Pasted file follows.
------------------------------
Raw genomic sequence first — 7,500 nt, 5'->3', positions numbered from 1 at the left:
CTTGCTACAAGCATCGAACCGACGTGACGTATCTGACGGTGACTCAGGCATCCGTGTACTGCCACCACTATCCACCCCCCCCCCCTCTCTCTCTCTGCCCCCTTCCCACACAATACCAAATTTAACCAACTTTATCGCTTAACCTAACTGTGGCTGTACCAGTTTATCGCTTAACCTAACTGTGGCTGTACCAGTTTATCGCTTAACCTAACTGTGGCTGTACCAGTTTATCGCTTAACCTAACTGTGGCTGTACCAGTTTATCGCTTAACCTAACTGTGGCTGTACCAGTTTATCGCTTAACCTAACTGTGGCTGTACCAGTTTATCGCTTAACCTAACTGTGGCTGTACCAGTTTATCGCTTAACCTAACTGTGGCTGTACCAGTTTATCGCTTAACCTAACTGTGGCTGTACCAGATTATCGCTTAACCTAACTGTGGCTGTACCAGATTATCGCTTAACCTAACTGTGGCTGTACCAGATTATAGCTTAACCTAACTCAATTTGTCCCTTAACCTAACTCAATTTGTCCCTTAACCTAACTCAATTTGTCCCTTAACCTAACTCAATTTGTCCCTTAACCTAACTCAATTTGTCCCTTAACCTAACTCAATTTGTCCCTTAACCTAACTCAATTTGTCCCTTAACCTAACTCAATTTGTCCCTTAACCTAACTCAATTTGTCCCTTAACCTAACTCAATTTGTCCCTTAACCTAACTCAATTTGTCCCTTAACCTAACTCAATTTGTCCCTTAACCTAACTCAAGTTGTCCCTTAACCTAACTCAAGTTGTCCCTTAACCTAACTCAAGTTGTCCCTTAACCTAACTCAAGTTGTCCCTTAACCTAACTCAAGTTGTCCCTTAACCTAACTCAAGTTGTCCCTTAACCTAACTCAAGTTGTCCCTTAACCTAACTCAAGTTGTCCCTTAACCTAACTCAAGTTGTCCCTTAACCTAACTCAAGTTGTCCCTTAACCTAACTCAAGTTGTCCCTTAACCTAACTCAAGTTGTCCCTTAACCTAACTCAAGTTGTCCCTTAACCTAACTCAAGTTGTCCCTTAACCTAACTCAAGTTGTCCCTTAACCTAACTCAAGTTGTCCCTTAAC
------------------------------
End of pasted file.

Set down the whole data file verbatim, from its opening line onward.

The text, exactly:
Raw genomic sequence first — 7,500 nt, 5'->3', positions numbered from 1 at the left:
CTTGCTACAAGCATCGAACCGACGTGACGTATCTGACGGTGACTCAGGCATCCGTGTACTGCCACCACTATCCACCCCCCCCCCCTCTCTCTCTCTGCCCCCTTCCCACACAATACCAAATTTAACCAACTTTATCGCTTAACCTAACTGTGGCTGTACCAGTTTATCGCTTAACCTAACTGTGGCTGTACCAGTTTATCGCTTAACCTAACTGTGGCTGTACCAGTTTATCGCTTAACCTAACTGTGGCTGTACCAGTTTATCGCTTAACCTAACTGTGGCTGTACCAGTTTATCGCTTAACCTAACTGTGGCTGTACCAGTTTATCGCTTAACCTAACTGTGGCTGTACCAGTTTATCGCTTAACCTAACTGTGGCTGTACCAGTTTATCGCTTAACCTAACTGTGGCTGTACCAGATTATCGCTTAACCTAACTGTGGCTGTACCAGATTATCGCTTAACCTAACTGTGGCTGTACCAGATTATAGCTTAACCTAACTCAATTTGTCCCTTAACCTAACTCAATTTGTCCCTTAACCTAACTCAATTTGTCCCTTAACCTAACTCAATTTGTCCCTTAACCTAACTCAATTTGTCCCTTAACCTAACTCAATTTGTCCCTTAACCTAACTCAATTTGTCCCTTAACCTAACTCAATTTGTCCCTTAACCTAACTCAATTTGTCCCTTAACCTAACTCAATTTGTCCCTTAACCTAACTCAATTTGTCCCTTAACCTAACTCAATTTGTCCCTTAACCTAACTCAAGTTGTCCCTTAACCTAACTCAAGTTGTCCCTTAACCTAACTCAAGTTGTCCCTTAACCTAACTCAAGTTGTCCCTTAACCTAACTCAAGTTGTCCCTTAACCTAACTCAAGTTGTCCCTTAACCTAACTCAAGTTGTCCCTTAACCTAACTCAAGTTGTCCCTTAACCTAACTCAAGTTGTCCCTTAACCTAACTCAAGTTGTCCCTTAACCTAACTCAAGTTGTCCCTTAACCTAACTCAAGTTGTCCCTTAACCTAACTCAAGTTGTCCCTTAACCTAACTCAAGTTGTCCCTTAACCTAACTCAAGTTGTCCCTTAACCTAACTCAAGTTGTCCCTTAAC